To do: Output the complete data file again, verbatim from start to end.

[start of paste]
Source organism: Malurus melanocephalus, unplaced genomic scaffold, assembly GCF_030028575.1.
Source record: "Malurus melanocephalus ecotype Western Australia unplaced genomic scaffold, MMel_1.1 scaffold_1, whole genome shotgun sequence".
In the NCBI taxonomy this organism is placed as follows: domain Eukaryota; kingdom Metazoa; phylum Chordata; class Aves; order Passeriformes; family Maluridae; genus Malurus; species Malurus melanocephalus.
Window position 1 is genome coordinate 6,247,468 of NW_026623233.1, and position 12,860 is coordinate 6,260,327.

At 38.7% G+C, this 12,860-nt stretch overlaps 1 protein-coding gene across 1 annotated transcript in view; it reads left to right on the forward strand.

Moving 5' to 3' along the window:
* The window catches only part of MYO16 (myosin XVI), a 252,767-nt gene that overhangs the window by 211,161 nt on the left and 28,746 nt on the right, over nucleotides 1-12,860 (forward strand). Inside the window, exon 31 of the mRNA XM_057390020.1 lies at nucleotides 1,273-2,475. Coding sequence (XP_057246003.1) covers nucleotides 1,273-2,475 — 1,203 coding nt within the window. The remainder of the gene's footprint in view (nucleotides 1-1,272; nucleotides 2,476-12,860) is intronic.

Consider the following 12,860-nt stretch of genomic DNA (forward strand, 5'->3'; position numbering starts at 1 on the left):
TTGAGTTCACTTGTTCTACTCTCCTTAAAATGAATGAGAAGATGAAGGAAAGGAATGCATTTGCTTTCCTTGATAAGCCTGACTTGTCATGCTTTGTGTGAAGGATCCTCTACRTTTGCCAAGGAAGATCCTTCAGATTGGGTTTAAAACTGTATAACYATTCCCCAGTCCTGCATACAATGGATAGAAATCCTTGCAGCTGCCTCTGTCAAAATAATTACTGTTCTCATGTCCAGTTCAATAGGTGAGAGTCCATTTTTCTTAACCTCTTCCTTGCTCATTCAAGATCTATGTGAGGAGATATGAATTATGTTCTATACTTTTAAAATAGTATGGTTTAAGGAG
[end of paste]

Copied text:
Source organism: Malurus melanocephalus, unplaced genomic scaffold, assembly GCF_030028575.1.
Source record: "Malurus melanocephalus ecotype Western Australia unplaced genomic scaffold, MMel_1.1 scaffold_1, whole genome shotgun sequence".
In the NCBI taxonomy this organism is placed as follows: domain Eukaryota; kingdom Metazoa; phylum Chordata; class Aves; order Passeriformes; family Maluridae; genus Malurus; species Malurus melanocephalus.
Window position 1 is genome coordinate 6,247,468 of NW_026623233.1, and position 12,860 is coordinate 6,260,327.

At 38.7% G+C, this 12,860-nt stretch overlaps 1 protein-coding gene across 1 annotated transcript in view; it reads left to right on the forward strand.

Moving 5' to 3' along the window:
* The window catches only part of MYO16 (myosin XVI), a 252,767-nt gene that overhangs the window by 211,161 nt on the left and 28,746 nt on the right, over nucleotides 1-12,860 (forward strand). Inside the window, exon 31 of the mRNA XM_057390020.1 lies at nucleotides 1,273-2,475. Coding sequence (XP_057246003.1) covers nucleotides 1,273-2,475 — 1,203 coding nt within the window. The remainder of the gene's footprint in view (nucleotides 1-1,272; nucleotides 2,476-12,860) is intronic.

Consider the following 12,860-nt stretch of genomic DNA (forward strand, 5'->3'; position numbering starts at 1 on the left):
TTGAGTTCACTTGTTCTACTCTCCTTAAAATGAATGAGAAGATGAAGGAAAGGAATGCATTTGCTTTCCTTGATAAGCCTGACTTGTCATGCTTTGTGTGAAGGATCCTCTACRTTTGCCAAGGAAGATCCTTCAGATTGGGTTTAAAACTGTATAACYATTCCCCAGTCCTGCATACAATGGATAGAAATCCTTGCAGCTGCCTCTGTCAAAATAATTACTGTTCTCATGTCCAGTTCAATAGGTGAGAGTCCATTTTTCTTAACCTCTTCCTTGCTCATTCAAGATCTATGTGAGGAGATATGAATTATGTTCTATACTTTTAAAATAGTATGGTTTAAGGAG